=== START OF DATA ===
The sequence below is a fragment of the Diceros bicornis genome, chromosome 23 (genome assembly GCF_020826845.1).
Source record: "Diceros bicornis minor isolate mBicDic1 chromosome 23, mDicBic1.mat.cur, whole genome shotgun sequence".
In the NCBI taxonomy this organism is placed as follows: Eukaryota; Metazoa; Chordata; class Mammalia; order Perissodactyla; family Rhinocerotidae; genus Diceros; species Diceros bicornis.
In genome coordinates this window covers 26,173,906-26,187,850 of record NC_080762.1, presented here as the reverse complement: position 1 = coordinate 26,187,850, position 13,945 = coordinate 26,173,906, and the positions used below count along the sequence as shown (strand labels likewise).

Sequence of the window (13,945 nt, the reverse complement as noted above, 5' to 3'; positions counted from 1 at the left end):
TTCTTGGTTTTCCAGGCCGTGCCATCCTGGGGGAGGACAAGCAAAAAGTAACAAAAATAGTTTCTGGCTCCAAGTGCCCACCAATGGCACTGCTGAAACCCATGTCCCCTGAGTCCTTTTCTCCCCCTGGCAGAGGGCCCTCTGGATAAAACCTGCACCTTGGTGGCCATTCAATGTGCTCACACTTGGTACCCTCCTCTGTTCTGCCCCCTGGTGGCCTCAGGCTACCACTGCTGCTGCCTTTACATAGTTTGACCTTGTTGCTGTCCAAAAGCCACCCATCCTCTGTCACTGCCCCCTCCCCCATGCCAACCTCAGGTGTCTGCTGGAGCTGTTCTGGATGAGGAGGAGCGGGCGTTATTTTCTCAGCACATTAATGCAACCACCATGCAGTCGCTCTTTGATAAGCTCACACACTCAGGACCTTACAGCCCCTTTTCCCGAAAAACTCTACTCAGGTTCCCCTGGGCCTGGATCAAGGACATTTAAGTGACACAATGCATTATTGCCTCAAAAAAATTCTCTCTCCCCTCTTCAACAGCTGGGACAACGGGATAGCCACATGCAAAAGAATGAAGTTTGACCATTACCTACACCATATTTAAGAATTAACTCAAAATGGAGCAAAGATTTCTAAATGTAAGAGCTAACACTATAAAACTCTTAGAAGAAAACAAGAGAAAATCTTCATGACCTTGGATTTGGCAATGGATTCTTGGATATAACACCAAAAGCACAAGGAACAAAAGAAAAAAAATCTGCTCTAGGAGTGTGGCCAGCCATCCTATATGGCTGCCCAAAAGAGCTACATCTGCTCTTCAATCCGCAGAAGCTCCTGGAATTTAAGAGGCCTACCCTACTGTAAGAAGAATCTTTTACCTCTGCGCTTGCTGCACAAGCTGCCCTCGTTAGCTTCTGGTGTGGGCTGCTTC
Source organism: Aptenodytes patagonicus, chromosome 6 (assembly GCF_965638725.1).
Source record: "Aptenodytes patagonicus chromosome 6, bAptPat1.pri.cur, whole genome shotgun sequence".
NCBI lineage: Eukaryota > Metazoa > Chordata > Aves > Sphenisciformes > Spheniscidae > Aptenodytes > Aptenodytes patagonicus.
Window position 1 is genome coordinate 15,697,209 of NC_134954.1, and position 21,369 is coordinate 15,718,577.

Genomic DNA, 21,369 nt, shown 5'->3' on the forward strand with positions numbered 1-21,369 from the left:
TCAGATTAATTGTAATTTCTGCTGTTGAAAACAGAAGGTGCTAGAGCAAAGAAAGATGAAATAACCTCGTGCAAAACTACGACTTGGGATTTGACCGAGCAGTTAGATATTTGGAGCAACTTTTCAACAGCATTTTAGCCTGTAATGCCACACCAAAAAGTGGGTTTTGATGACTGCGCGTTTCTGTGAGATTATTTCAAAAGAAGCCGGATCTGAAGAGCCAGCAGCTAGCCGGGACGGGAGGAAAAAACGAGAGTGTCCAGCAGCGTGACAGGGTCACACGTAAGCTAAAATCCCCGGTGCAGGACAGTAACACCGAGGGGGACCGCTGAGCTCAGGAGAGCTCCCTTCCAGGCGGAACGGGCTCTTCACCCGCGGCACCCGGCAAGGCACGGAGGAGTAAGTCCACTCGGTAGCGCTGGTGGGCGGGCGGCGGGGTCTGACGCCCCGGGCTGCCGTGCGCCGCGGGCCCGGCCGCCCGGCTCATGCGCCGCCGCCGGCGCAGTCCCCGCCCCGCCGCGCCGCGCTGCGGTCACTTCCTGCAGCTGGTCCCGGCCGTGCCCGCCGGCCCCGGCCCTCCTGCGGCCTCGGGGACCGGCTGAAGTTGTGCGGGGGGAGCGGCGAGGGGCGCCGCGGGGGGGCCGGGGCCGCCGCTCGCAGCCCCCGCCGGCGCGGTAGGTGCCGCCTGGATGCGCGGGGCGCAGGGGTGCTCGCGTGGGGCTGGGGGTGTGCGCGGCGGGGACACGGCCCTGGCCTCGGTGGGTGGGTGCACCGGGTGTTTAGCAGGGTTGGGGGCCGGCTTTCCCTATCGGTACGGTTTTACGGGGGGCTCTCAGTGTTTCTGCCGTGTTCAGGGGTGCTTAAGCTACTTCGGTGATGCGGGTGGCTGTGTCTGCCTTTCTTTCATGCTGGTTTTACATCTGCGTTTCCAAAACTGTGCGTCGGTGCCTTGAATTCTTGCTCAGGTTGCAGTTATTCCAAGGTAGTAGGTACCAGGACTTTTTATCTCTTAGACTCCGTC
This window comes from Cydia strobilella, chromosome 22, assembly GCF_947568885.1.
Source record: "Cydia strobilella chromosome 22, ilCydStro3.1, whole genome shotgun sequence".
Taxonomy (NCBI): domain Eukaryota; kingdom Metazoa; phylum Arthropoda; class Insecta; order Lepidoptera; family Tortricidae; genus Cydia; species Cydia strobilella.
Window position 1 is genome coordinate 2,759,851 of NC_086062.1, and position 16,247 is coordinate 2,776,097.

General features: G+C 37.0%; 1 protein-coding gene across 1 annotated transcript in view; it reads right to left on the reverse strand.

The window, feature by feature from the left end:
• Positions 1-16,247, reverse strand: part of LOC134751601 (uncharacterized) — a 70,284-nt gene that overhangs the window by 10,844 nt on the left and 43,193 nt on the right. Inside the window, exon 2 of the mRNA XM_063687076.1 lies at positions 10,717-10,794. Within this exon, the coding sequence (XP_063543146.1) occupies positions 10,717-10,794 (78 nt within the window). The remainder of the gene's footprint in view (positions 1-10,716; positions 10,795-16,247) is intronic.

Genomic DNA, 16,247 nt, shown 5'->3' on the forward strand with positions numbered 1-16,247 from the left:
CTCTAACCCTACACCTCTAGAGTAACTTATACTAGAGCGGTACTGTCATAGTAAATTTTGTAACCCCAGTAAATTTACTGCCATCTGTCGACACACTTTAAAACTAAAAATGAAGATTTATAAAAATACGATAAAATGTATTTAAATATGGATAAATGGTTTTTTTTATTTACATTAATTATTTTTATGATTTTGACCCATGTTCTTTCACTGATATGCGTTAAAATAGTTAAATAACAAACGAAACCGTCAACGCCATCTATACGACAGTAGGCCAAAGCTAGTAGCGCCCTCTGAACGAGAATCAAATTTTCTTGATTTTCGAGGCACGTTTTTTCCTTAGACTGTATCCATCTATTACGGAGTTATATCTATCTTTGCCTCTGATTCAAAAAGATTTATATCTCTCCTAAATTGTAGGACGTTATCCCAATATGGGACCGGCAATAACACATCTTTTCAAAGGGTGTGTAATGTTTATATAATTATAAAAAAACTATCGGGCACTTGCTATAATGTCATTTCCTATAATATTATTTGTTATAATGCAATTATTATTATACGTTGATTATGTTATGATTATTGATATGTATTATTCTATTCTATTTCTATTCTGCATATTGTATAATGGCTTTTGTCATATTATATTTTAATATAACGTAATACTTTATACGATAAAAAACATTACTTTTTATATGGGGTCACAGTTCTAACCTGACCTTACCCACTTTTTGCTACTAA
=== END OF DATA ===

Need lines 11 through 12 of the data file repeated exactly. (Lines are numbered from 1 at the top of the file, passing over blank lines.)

Genomic DNA, 21,369 nt, shown 5'->3' on the forward strand with positions numbered 1-21,369 from the left:
TCAGATTAATTGTAATTTCTGCTGTTGAAAACAGAAGGTGCTAGAGCAAAGAAAGATGAAATAACCTCGTGCAAAACTACGACTTGGGATTTGACCGAGCAGTTAGATATTTGGAGCAACTTTTCAACAGCATTTTAGCCTGTAATGCCACACCAAAAAGTGGGTTTTGATGACTGCGCGTTTCTGTGAGATTATTTCAAAAGAAGCCGGATCTGAAGAGCCAGCAGCTAGCCGGGACGGGAGGAAAAAACGAGAGTGTCCAGCAGCGTGACAGGGTCACACGTAAGCTAAAATCCCCGGTGCAGGACAGTAACACCGAGGGGGACCGCTGAGCTCAGGAGAGCTCCCTTCCAGGCGGAACGGGCTCTTCACCCGCGGCACCCGGCAAGGCACGGAGGAGTAAGTCCACTCGGTAGCGCTGGTGGGCGGGCGGCGGGGTCTGACGCCCCGGGCTGCCGTGCGCCGCGGGCCCGGCCGCCCGGCTCATGCGCCGCCGCCGGCGCAGTCCCCGCCCCGCCGCGCCGCGCTGCGGTCACTTCCTGCAGCTGGTCCCGGCCGTGCCCGCCGGCCCCGGCCCTCCTGCGGCCTCGGGGACCGGCTGAAGTTGTGCGGGGGGAGCGGCGAGGGGCGCCGCGGGGGGGCCGGGGCCGCCGCTCGCAGCCCCCGCCGGCGCGGTAGGTGCCGCCTGGATGCGCGGGGCGCAGGGGTGCTCGCGTGGGGCTGGGGGTGTGCGCGGCGGGGACACGGCCCTGGCCTCGGTGGGTGGGTGCACCGGGTGTTTAGCAGGGTTGGGGGCCGGCTTTCCCTATCGGTACGGTTTTACGGGGGGCTCTCAGTGTTTCTGCCGTGTTCAGGGGTGCTTAAGCTACTTCGGTGATGCGGGTGGCTGTGTCTGCCTTTCTTTCATGCTGGTTTTACATCTGCGTTTCCAAAACTGTGCGTCGGTGCCTTGAATTCTTGCTCAGGTTGCAGTTATTCCAAGGTAGTAGGTACCAGGACTTTTTATCTCTTAGACTCCGTC